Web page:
The strikes – directed from Iranian territory – proved that the Islamic Republic has the capability to hit American military installations in Iraq. For the first time, Tehran took responsibility for its military action and did not use a proxy force to attack US troops. This was also a matter of prestige for Supreme Leader Khamenei and the regime. Iranian officials considered the retaliatory strikes to be ‘proportionate measures in self-defence’, according to Foreign Minister Mohammad Javad Zarif. ‘We do not seek escalation or war, but will defend ourselves against any aggression’, he tweeted.
Will Iran’s Regional Influence Dwindle after Soleimani’s Death?
It will be extremely difficult for the Iranian regime to coordinate its regional proxies following the deaths of Soleimani and al-Muhandis. By the end of last year, Iran’s hegemony was facing serious challenges in Iraq and Lebanon, as popular rage against its control and interference spilt into the streets in Baghdad and Beirut. The burning of Iran’s diplomatic missions, Khamenei’s posters, and Iranian flags were clear signs of a growing backlash against Tehran’s hegemony. By early December 2019 more than 400 Iraqi protesters had been killed in a violent crackdown by militias loyal to Tehran and the Iraqi security forces, according to the UN envoy to Iraq. Meanwhile in Beirut, Hezbollah supporters tried to quell public demonstrations in the city’s streets.
Since 25 January this year violence has again intensified in Iraq, as the authorities and security forces seek to stamp out anti-government protests. Iran may have hoped that Muqtada al-Sadr’s switch in support from the anti-government demonstrations to the anti-US protests would help to quell the unrest, but there is no sign of protesters’ anger abating.
While the Iranian regime considers its political grip in the countries of the region as a protective shield against possible domestic upheaval, protests in Iran started in the autumn against the gasoline price hikes and turned to politics, highlighting the extreme challenges the Islamic Republic is facing. The domestic and regional legitimacy of the ruling system is vulnerable, so crushing protests with violent force was aimed at aborting any unpredictable scenarios in Iran. More than 1,500 protestors were shot and killed, according to Reuters, with the command to crush the protests coming from the Supreme Leader himself.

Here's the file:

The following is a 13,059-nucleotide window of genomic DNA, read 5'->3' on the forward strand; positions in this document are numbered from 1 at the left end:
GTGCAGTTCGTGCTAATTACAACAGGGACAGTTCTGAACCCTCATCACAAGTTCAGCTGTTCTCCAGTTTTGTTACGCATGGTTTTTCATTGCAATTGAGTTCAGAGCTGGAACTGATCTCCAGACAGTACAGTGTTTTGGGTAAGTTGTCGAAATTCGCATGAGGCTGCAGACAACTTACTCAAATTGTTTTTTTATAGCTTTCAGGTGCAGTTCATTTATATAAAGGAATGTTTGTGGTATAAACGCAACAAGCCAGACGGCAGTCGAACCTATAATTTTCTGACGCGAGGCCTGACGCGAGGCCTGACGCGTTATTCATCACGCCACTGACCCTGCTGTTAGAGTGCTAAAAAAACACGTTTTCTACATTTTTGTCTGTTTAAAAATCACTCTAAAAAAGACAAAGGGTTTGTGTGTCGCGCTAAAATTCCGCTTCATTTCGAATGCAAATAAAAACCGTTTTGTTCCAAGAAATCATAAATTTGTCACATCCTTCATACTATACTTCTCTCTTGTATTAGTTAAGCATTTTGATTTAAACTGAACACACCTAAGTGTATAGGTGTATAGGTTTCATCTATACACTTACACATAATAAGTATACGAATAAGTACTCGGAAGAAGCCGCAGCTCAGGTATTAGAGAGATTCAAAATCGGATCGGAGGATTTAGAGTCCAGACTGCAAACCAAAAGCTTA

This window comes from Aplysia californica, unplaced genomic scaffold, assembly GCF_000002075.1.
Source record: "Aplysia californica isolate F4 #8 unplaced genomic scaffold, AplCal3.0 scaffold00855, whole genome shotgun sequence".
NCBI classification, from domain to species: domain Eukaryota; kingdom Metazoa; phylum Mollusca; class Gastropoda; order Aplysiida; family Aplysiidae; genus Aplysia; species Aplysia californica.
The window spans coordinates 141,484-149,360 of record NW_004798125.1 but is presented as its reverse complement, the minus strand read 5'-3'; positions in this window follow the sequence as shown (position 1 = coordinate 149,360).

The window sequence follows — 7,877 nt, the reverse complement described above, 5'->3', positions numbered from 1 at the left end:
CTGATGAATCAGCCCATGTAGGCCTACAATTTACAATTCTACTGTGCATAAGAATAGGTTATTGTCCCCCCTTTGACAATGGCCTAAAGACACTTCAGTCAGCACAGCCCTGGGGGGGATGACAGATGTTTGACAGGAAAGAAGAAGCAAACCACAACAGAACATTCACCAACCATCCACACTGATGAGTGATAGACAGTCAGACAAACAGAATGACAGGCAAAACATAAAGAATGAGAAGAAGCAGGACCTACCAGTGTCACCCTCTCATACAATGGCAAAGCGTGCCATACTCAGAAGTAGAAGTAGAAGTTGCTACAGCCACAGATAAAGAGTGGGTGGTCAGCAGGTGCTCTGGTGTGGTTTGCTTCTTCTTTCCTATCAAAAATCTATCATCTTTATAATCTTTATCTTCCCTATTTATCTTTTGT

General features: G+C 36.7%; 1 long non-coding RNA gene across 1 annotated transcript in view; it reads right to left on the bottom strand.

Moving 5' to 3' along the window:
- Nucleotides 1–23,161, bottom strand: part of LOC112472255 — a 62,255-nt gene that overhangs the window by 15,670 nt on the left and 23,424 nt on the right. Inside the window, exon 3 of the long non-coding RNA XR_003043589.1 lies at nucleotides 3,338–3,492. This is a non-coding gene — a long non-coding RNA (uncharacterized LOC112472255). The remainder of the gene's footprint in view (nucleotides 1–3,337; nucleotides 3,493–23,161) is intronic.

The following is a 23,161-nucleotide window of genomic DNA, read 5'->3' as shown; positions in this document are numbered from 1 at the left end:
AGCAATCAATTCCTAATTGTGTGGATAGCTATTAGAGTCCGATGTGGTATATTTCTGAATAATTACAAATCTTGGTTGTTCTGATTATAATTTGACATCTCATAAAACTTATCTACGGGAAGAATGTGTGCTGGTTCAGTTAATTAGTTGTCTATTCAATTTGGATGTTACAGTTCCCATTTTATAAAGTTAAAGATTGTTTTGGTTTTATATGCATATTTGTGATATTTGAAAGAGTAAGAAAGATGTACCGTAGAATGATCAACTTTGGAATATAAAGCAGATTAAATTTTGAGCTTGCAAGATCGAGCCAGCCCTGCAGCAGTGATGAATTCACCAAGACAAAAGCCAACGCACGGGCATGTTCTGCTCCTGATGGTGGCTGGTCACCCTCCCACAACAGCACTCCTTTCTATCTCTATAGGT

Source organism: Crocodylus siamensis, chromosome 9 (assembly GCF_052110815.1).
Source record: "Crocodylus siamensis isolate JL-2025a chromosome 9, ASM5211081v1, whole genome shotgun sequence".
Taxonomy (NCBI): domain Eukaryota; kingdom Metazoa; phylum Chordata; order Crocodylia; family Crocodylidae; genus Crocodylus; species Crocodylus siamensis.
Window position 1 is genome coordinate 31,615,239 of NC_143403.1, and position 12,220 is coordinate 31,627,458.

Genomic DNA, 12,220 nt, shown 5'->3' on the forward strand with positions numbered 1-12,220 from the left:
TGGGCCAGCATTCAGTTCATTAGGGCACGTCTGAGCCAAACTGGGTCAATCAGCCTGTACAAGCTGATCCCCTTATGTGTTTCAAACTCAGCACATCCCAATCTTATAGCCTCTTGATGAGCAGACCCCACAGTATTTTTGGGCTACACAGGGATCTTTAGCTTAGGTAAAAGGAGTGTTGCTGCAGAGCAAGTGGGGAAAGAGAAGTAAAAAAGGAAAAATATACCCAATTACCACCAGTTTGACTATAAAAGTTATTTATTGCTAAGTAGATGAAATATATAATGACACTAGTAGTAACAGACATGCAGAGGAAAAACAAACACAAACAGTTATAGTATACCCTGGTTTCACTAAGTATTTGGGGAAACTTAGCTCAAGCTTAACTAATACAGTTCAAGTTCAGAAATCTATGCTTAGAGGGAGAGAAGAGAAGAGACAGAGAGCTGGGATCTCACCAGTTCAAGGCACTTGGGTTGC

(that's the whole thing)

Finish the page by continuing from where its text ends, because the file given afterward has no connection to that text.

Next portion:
The Iranian regime must have felt bolstered by the outpouring of domestic public support following Soleimani’s killing. Hundreds of thousands of people were out on the streets mourning the general, rather than protesting at price hikes. This solidarity was soon fractured though, when the Revolutionary Guards shot down a Ukrainian passenger plane in error, killing all 176 people on board. The attempts to cover up the catastrophic mistake only made the public reaction worse. Protesters, many of them university students, were outspoken in their contempt for the authorities, calling on the Supreme Leader to step down.
Trump’s maximum pressure policy is already creating problems for Tehran as financial resources are hit by strong economic sanctions. In the long run, it is going to be extremely difficult for the regime to sustain its proxies financially, and after the death of General Soleimani, who was in charge of handling pro-Iranian elements, the future of Iran’s hegemonic policies is uncertain.